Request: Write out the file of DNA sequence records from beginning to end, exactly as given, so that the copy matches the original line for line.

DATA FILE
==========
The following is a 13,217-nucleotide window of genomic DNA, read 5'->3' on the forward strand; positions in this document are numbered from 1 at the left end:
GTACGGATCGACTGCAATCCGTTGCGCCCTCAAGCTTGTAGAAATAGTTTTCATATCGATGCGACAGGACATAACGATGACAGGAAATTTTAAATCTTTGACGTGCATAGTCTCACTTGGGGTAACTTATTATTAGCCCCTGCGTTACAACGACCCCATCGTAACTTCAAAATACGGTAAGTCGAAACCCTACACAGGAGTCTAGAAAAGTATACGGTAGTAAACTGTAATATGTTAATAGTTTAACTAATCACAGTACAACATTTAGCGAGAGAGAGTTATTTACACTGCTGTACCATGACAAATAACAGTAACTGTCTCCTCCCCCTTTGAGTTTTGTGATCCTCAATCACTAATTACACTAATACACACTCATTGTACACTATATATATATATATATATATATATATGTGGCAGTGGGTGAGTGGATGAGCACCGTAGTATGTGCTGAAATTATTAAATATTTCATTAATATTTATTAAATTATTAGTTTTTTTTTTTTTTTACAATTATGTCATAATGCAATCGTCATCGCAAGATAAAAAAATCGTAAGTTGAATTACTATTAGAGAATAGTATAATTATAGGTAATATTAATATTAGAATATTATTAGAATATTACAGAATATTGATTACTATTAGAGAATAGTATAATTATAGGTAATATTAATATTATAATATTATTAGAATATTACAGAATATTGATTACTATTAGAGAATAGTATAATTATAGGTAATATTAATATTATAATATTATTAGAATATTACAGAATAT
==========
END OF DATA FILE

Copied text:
The following is a 13,217-nucleotide window of genomic DNA, read 5'->3' on the forward strand; positions in this document are numbered from 1 at the left end:
GTACGGATCGACTGCAATCCGTTGCGCCCTCAAGCTTGTAGAAATAGTTTTCATATCGATGCGACAGGACATAACGATGACAGGAAATTTTAAATCTTTGACGTGCATAGTCTCACTTGGGGTAACTTATTATTAGCCCCTGCGTTACAACGACCCCATCGTAACTTCAAAATACGGTAAGTCGAAACCCTACACAGGAGTCTAGAAAAGTATACGGTAGTAAACTGTAATATGTTAATAGTTTAACTAATCACAGTACAACATTTAGCGAGAGAGAGTTATTTACACTGCTGTACCATGACAAATAACAGTAACTGTCTCCTCCCCCTTTGAGTTTTGTGATCCTCAATCACTAATTACACTAATACACACTCATTGTACACTATATATATATATATATATATATATATGTGGCAGTGGGTGAGTGGATGAGCACCGTAGTATGTGCTGAAATTATTAAATATTTCATTAATATTTATTAAATTATTAGTTTTTTTTTTTTTTTACAATTATGTCATAATGCAATCGTCATCGCAAGATAAAAAAATCGTAAGTTGAATTACTATTAGAGAATAGTATAATTATAGGTAATATTAATATTAGAATATTATTAGAATATTACAGAATATTGATTACTATTAGAGAATAGTATAATTATAGGTAATATTAATATTATAATATTATTAGAATATTACAGAATATTGATTACTATTAGAGAATAGTATAATTATAGGTAATATTAATATTATAATATTATTAGAATATTACAGAATAT